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Friday, 15 February, 2002, 18:46 GMT
Moore's the worry
Jo Moore
Jo Moore: Her departure seemingly inevitable
Nyta Mann

Predictions are always hazardous in politics but it was difficult to find a single person in government or across Whitehall who did not fully expect Jo Moore to leave her post.

The activities of a special adviser can encompass any of several job descriptions.

A few are high-powered policy wonks; some little more than spin doctors - into which category Ms Moore falls. Still others act as their bosses' protectors in the Whitehall jungle.

But Ms Moore had signally failed in a key requirement of them all: being a low-profile figure who remains in the shadows.

It is unprecedented for a special adviser to be the focus of a single, let alone two, Commons debates.

However it was not these which were the likely death knell on her Whitehall career, however.

Formidable coalition says she should go

It was the fact that as soon as she tried even a comparatively gentle return into doing what she had done - manipulate information that had a bearing on Stephen Byers - day in, day out at work in the Department for Local Government, Transport and Regions, it was a bone fide news story.

Stephen Byers: Out and about on Monday - but not taking part in the debate
A formidable array of voices was assembled in coalition against her remaining in post.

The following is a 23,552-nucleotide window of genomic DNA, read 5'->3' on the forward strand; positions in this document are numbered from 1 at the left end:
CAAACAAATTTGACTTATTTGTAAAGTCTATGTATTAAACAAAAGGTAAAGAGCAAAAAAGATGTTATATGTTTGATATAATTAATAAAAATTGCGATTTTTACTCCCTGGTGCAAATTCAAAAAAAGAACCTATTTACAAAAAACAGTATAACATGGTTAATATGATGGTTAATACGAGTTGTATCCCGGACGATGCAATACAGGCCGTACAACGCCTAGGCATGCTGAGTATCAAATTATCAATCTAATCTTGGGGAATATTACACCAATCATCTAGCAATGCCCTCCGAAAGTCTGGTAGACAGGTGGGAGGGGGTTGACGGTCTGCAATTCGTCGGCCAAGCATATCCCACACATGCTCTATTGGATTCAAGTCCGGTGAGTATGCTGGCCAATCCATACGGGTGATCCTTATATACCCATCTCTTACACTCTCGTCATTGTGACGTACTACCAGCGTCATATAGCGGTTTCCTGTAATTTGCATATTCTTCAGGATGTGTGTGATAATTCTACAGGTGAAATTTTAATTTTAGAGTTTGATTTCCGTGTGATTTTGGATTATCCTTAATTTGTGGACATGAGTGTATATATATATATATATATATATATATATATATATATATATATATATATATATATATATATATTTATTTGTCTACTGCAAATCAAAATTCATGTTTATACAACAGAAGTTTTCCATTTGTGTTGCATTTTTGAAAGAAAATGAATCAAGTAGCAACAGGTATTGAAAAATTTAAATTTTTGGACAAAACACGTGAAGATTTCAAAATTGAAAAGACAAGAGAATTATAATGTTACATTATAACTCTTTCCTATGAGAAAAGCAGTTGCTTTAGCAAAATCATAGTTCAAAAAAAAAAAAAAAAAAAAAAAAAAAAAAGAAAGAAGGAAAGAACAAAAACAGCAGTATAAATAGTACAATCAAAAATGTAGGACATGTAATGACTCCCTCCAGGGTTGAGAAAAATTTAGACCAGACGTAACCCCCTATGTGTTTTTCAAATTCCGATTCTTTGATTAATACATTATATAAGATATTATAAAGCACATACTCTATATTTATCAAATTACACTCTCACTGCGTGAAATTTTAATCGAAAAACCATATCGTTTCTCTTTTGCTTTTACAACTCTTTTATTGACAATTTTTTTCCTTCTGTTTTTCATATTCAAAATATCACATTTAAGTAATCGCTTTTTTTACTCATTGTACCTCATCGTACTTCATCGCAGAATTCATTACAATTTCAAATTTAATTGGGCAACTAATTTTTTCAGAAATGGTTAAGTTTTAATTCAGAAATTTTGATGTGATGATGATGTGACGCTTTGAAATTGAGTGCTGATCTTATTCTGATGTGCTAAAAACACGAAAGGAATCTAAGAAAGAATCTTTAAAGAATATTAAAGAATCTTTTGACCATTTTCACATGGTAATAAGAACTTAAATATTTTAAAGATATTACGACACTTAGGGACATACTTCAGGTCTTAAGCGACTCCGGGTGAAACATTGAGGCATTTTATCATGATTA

For months the Tories wanted her to go - as did the Liberal Democrats.

More importantly Alastair Campbell, the prime minister's chief propagandist, was understood to be as keen for her to go. He might well have had his way following her Twin Towers email had Mr Byers not got to Tony Blair to defend her first.

Tony Wright, chairman of the influential Commons public administration committee, believed her actions to be "inconsistent with any notion of public service".

Jonathan Baume, head of senior civil servants' trade union the First Division Association, said four months ago she should "step aside and let the professionals get on with it".

Father of the House Tam Dalyell consistently said he wanted her out.

Bye-bye, Byers?

Her special adviser colleagues are less than keen on even talking about her: normally voluble ministerial aides refuse, even privately, to defend her.

In short, no one beyond Mr Byers wanted her to stay. And even he declined to make it to the Commons debate prompted by her activities.

But then he's had his own problems to worry about. If and when Ms Moore departed he knew he would no longer have her lightning conductor services.

The furore set in motion when she hit the "send" button on her infamous message to colleagues instructing them that 11 September was now a "good day to bury bad news" has already corroded his own position.

So Mr Byers can be forgiven for moving on from worrying about the defence of his faithful special adviser, to concern about his own fate.

Perhaps the final irony of the Jo Moore saga is that having become the bad news herself, the timing of her departure is being scrutinised for its spin credentials.

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